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Verbal abuse is just as harmful as physical abuse

| Sep 13, 2019 | Elder Abuse

People who work with elderly nursing home residents face many challenges. One of these is communicating with them. Some are hard of hearing, which could mean that staff members have to use a raised voice to communicate. This is understandable; however, there is a fine line between ensuring the person can hear them and yelling at the person in an abusive manner.

Abuse of nursing home residents isn’t ever acceptable and must not continue because it can cause the person to have mental trauma and may lead to other impacts. Communication abuse isn’t limited only to yelling.

Saying things to humiliate residents is one form. This might include announcing that that person had an incontinence issue or relaying some of the person’s problems to anyone who is around. Trivializing the person’s concerns is another type of abuse. Making fun of what the person is wearing or doing is also wrong.

Isolating the resident or using threats of cutting out activities can also be demoralizing. This might not be blatantly obvious, but seeing a trend with it can signal that something is amiss and requires action. Verbal abuse can lead to altered sleeping patterns, feelings of hopelessness, loss of enjoyment of activities, changes in eating habits and increased aggression or frustration.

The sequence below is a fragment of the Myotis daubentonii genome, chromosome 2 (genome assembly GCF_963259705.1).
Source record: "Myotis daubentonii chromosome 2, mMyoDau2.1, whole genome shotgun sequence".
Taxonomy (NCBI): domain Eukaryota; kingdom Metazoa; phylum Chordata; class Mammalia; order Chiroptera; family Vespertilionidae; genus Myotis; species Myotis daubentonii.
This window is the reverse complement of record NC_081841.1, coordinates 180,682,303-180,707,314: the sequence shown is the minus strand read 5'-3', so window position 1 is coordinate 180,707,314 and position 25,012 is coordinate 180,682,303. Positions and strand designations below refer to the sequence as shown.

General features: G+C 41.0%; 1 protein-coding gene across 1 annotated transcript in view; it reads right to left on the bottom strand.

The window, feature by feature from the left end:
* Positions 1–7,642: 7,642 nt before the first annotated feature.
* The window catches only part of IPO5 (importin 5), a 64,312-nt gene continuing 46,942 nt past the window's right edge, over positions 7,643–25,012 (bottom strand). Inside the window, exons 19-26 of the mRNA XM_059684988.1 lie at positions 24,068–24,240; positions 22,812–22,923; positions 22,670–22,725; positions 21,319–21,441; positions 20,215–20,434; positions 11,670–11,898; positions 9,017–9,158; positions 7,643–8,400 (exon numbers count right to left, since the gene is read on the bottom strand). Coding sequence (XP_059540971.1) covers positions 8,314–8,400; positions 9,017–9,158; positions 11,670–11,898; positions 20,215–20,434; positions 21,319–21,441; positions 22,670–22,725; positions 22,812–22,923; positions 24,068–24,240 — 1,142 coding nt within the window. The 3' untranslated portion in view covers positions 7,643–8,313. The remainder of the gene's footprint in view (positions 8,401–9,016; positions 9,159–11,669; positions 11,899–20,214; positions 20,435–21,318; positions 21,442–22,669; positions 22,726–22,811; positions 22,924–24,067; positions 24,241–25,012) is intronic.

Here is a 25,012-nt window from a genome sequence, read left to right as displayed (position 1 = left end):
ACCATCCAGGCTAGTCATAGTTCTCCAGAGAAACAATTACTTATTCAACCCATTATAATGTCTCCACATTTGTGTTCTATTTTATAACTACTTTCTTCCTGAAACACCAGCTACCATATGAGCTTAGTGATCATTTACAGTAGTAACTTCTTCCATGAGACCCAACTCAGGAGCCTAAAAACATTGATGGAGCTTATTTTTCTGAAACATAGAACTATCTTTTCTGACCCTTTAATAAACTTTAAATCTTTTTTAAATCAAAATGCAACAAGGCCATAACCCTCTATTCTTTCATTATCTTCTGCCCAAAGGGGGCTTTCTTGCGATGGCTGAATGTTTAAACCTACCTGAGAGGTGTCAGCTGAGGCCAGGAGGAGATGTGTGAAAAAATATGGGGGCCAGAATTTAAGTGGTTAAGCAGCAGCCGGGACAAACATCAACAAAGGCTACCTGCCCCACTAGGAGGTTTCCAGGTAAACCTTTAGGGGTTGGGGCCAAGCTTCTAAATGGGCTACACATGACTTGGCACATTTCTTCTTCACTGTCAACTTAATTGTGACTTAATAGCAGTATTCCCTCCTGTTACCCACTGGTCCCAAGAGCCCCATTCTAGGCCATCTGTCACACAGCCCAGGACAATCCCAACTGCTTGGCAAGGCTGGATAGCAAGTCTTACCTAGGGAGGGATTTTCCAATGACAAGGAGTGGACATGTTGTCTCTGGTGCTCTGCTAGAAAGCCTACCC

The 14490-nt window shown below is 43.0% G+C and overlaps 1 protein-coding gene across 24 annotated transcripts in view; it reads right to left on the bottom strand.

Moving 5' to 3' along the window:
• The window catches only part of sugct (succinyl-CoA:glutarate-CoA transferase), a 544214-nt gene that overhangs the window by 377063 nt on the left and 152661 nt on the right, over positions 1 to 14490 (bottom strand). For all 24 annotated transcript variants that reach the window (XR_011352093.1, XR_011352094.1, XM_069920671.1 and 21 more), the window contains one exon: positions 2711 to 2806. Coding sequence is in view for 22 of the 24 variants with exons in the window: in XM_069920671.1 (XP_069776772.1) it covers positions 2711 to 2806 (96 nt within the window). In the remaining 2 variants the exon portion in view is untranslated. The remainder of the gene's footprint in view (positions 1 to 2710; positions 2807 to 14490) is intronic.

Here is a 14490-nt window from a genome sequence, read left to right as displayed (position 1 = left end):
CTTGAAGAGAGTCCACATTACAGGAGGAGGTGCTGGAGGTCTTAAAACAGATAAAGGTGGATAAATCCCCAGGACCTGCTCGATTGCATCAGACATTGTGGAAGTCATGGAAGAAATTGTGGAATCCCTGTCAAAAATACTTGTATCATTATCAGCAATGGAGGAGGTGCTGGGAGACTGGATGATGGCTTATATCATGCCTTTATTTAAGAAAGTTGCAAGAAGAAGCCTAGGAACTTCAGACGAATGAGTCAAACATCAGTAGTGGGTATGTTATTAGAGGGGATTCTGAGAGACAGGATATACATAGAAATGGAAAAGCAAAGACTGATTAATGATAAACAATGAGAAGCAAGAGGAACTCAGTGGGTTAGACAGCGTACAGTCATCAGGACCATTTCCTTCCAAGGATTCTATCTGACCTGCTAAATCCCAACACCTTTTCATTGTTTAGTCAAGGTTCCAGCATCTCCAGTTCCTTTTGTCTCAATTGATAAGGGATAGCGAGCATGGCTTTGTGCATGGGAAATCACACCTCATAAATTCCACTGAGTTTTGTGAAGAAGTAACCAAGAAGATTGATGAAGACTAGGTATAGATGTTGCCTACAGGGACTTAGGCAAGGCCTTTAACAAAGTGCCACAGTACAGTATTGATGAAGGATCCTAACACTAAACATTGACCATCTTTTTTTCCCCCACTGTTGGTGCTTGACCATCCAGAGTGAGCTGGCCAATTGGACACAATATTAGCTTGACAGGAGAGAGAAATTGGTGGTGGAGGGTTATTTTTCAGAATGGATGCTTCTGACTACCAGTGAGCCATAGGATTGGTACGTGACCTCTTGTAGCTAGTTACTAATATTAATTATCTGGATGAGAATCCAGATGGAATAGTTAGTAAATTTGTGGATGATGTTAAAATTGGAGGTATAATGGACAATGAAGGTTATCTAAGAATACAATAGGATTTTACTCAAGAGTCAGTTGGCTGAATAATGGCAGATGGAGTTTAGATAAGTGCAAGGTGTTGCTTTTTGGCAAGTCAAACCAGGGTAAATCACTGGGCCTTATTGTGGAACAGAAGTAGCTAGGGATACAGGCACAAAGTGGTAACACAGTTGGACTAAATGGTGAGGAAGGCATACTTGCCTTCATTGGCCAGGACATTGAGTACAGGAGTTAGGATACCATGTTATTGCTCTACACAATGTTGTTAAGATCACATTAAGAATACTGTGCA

When a staff member is heard using a raised voice, finding out the reason is one step you can take. This lets you know whether the resident needed a louder tone to hear or if there is something abusive going on. Stopping this situation in its tracks is just as necessary for verbal and emotional cases as it is for the ones that involve physical abuse.